Our social media feeds are full of articles shared by friends and family that make claims about how something can prevent a particular health condition. But how robust is the scientific evidence base underpinning these claims? Noah Haber, Alexander Breskin, Ellen Moscoe and Emily R. Smith, on behalf of the CLAIMS team, report on a systematic review of the state […]

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    How eyes in the sky can cut survey costs and enable researchers to identify key but hard-to-reach populations

How eyes in the sky can cut survey costs and enable researchers to identify key but hard-to-reach populations

Collecting representative survey data on large populations of people can be a very time-consuming and expensive undertaking. But it doesn’t have to be; Marco J. Haenssgen and Ern Charoenboon explain how they have used freely available satellite images to survey hard-to-reach communities in Thailand and Laos.

Countries all around the world are thinking about how to tackle the growing problem […]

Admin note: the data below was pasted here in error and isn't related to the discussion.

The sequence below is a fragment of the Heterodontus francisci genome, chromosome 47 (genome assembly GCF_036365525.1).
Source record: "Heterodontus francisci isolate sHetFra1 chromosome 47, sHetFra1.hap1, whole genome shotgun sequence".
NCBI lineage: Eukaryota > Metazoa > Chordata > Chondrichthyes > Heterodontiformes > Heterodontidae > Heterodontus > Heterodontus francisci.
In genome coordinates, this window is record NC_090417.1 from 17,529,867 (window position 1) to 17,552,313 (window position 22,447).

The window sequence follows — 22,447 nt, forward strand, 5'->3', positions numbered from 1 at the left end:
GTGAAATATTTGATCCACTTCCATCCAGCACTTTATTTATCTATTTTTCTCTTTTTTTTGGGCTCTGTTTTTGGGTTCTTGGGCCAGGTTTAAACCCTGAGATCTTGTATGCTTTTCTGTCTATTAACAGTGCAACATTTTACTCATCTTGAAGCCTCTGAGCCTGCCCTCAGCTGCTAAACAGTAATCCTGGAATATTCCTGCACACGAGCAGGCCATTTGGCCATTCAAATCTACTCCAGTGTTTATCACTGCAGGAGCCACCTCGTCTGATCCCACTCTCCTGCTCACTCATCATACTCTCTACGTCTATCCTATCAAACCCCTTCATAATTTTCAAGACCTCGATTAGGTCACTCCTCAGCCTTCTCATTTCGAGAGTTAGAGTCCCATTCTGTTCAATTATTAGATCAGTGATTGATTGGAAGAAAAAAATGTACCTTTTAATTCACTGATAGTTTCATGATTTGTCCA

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    Diary of an app! Will using mobile devices in qualitative research become the norm?

Diary of an app! Will using mobile devices in qualitative research become the norm?

Researchers have been asking participants to record their experiences and thoughts in traditional, paper-based diaries for many years. But the advent of digital technologies, especially apps for mobile devices, has encouraged some to ask whether these could become the new norm for capturing diary-based data for qualitative research. Laura Radcliffe and Leighann Spencer have pioneered the use of diary […]

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    Your research has been broadcast to millions – but how do you determine its impact?